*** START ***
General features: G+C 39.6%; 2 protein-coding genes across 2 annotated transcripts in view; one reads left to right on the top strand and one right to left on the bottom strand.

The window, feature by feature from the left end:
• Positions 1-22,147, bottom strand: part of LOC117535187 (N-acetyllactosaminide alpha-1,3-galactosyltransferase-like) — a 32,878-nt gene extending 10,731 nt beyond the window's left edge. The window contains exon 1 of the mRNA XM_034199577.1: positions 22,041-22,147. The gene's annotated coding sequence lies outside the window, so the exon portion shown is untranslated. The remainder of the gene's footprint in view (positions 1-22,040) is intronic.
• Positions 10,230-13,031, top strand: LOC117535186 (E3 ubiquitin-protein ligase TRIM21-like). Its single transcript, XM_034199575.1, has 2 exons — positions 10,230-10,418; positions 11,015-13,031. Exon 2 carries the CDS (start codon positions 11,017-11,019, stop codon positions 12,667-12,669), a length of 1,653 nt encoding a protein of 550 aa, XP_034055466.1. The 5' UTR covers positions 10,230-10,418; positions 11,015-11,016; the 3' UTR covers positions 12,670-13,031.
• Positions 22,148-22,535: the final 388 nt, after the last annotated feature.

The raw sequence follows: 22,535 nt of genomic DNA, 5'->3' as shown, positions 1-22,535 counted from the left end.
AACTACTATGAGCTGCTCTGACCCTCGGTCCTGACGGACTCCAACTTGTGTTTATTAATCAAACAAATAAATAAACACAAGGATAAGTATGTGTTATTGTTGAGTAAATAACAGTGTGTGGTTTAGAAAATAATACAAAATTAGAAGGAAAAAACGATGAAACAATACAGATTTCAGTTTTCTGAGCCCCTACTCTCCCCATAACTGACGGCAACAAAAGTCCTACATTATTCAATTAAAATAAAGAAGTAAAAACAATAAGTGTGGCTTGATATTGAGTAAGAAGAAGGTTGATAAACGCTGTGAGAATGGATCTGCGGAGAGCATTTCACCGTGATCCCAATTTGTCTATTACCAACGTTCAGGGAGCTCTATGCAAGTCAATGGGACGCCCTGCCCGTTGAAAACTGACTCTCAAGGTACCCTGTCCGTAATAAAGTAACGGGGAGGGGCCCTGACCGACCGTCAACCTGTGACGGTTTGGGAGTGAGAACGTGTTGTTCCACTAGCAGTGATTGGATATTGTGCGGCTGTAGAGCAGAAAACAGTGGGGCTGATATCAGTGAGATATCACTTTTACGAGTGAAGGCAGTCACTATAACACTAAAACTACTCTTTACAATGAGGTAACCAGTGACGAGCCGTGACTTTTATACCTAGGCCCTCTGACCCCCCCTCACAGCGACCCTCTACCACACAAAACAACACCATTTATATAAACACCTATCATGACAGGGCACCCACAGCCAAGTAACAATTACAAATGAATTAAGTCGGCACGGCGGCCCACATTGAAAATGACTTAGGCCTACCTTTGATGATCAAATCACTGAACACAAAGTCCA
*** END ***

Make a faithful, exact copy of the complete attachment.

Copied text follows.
General features: G+C 39.6%; 2 protein-coding genes across 2 annotated transcripts in view; one reads left to right on the top strand and one right to left on the bottom strand.

The window, feature by feature from the left end:
• Positions 1-22,147, bottom strand: part of LOC117535187 (N-acetyllactosaminide alpha-1,3-galactosyltransferase-like) — a 32,878-nt gene extending 10,731 nt beyond the window's left edge. The window contains exon 1 of the mRNA XM_034199577.1: positions 22,041-22,147. The gene's annotated coding sequence lies outside the window, so the exon portion shown is untranslated. The remainder of the gene's footprint in view (positions 1-22,040) is intronic.
• Positions 10,230-13,031, top strand: LOC117535186 (E3 ubiquitin-protein ligase TRIM21-like). Its single transcript, XM_034199575.1, has 2 exons — positions 10,230-10,418; positions 11,015-13,031. Exon 2 carries the CDS (start codon positions 11,017-11,019, stop codon positions 12,667-12,669), a length of 1,653 nt encoding a protein of 550 aa, XP_034055466.1. The 5' UTR covers positions 10,230-10,418; positions 11,015-11,016; the 3' UTR covers positions 12,670-13,031.
• Positions 22,148-22,535: the final 388 nt, after the last annotated feature.

The raw sequence follows: 22,535 nt of genomic DNA, 5'->3' as shown, positions 1-22,535 counted from the left end.
AACTACTATGAGCTGCTCTGACCCTCGGTCCTGACGGACTCCAACTTGTGTTTATTAATCAAACAAATAAATAAACACAAGGATAAGTATGTGTTATTGTTGAGTAAATAACAGTGTGTGGTTTAGAAAATAATACAAAATTAGAAGGAAAAAACGATGAAACAATACAGATTTCAGTTTTCTGAGCCCCTACTCTCCCCATAACTGACGGCAACAAAAGTCCTACATTATTCAATTAAAATAAAGAAGTAAAAACAATAAGTGTGGCTTGATATTGAGTAAGAAGAAGGTTGATAAACGCTGTGAGAATGGATCTGCGGAGAGCATTTCACCGTGATCCCAATTTGTCTATTACCAACGTTCAGGGAGCTCTATGCAAGTCAATGGGACGCCCTGCCCGTTGAAAACTGACTCTCAAGGTACCCTGTCCGTAATAAAGTAACGGGGAGGGGCCCTGACCGACCGTCAACCTGTGACGGTTTGGGAGTGAGAACGTGTTGTTCCACTAGCAGTGATTGGATATTGTGCGGCTGTAGAGCAGAAAACAGTGGGGCTGATATCAGTGAGATATCACTTTTACGAGTGAAGGCAGTCACTATAACACTAAAACTACTCTTTACAATGAGGTAACCAGTGACGAGCCGTGACTTTTATACCTAGGCCCTCTGACCCCCCCTCACAGCGACCCTCTACCACACAAAACAACACCATTTATATAAACACCTATCATGACAGGGCACCCACAGCCAAGTAACAATTACAAATGAATTAAGTCGGCACGGCGGCCCACATTGAAAATGACTTAGGCCTACCTTTGATGATCAAATCACTGAACACAAAGTCCA